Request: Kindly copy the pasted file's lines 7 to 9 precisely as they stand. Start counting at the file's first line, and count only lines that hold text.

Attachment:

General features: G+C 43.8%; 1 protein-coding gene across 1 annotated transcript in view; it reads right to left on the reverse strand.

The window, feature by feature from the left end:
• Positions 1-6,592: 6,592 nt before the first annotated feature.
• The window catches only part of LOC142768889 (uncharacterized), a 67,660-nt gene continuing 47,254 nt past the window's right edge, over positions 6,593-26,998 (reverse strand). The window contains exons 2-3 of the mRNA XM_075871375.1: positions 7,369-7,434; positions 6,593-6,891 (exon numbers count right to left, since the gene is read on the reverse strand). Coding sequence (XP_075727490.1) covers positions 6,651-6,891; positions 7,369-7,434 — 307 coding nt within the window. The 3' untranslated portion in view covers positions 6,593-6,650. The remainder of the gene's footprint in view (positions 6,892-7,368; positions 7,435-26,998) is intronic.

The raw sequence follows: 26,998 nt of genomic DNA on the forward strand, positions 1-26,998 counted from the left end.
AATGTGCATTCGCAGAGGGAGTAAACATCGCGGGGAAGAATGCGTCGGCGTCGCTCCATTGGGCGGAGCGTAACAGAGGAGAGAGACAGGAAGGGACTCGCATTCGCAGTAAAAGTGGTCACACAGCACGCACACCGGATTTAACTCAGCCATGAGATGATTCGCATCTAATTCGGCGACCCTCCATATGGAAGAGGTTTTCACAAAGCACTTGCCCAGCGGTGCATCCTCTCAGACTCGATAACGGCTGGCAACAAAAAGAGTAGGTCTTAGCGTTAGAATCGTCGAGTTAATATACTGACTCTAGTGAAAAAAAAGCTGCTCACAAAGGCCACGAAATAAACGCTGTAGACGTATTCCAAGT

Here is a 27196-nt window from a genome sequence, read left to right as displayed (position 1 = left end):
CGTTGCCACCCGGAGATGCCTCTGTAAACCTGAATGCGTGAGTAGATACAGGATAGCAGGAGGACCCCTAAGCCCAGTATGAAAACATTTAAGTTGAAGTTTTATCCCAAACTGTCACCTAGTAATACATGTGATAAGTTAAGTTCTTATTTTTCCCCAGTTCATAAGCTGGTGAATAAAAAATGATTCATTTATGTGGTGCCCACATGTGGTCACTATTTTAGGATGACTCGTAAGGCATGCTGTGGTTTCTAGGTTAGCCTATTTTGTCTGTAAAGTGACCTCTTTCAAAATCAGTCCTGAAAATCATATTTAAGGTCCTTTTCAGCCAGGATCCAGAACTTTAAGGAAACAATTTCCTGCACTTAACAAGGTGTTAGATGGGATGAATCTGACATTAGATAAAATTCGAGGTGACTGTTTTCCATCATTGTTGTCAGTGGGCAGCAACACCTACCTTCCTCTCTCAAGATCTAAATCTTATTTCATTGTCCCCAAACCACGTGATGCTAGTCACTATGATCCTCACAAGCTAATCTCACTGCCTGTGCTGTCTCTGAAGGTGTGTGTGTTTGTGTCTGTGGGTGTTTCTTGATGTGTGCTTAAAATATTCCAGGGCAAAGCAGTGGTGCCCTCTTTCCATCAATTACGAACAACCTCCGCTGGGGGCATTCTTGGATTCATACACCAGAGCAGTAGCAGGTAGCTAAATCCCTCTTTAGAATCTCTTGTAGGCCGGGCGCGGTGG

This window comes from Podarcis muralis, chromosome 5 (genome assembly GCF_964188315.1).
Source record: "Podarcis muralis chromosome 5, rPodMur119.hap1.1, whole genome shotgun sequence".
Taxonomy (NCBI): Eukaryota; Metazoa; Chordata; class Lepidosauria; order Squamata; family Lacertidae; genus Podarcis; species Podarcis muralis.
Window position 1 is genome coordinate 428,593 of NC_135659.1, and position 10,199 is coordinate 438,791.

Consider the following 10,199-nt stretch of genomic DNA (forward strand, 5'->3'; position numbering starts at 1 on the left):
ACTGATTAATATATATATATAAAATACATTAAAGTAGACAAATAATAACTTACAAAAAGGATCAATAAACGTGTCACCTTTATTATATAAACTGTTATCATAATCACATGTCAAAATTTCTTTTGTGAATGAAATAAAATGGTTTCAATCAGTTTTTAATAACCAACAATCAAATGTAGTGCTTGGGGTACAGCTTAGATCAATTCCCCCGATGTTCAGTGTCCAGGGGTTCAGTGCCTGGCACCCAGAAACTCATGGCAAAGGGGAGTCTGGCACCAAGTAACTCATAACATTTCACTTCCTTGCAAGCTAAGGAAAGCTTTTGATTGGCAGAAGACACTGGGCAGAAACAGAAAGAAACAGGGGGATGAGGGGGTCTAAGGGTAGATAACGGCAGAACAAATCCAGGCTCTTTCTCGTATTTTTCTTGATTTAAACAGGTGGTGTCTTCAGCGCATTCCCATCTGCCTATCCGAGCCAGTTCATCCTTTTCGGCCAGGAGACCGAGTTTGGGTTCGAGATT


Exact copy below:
Here is a 27196-nt window from a genome sequence, read left to right as displayed (position 1 = left end):
CGTTGCCACCCGGAGATGCCTCTGTAAACCTGAATGCGTGAGTAGATACAGGATAGCAGGAGGACCCCTAAGCCCAGTATGAAAACATTTAAGTTGAAGTTTTATCCCAAACTGTCACCTAGTAATACATGTGATAAGTTAAGTTCTTATTTTTCCCCAGTTCATAAGCTGGTGAATAAAAAATGATTCATTTATGTGGTGCCCACATGTGGTCACTATTTTAGGATGACTCGTAAGGCATGCTGTGGTTTCTAGGTTAGCCTATTTTGTCTGTAAAGTGACCTCTTTCAAAATCAGTCCTGAAAATCATATTTAAGGTCCTTTTCAGCCAGGATCCAGAACTTTAAGGAAACAATTTCCTGCACTTAACAAGGTGTTAGATGGGATGAATCTGACATTAGATAAAATTCGAGGTGACTGTTTTCCATCATTGTTGTCAGTGGGCAGCAACACCTACCTTCCTCTCTCAAGATCTAAATCTTATTTCATTGTCCCCAAACCACGTGATGCTAGTCACTATGATCCTCACAAGCTAATCTCACTGCCTGTGCTGTCTCTGAAGGTGTGTGTGTTTGTGTCTGTGGGTGTTTCTTGATGTGTGCTTAAAATATTCCAGGGCAAAGCAGTGGTGCCCTCTTTCCATCAATTACGAACAACCTCCGCTGGGGGCATTCTTGGATTCATACACCAGAGCAGTAGCAGGTAGCTAAATCCCTCTTTAGAATCTCTTGTAGGCCGGGCGCGGTGG

This window comes from Podarcis muralis, chromosome 5 (genome assembly GCF_964188315.1).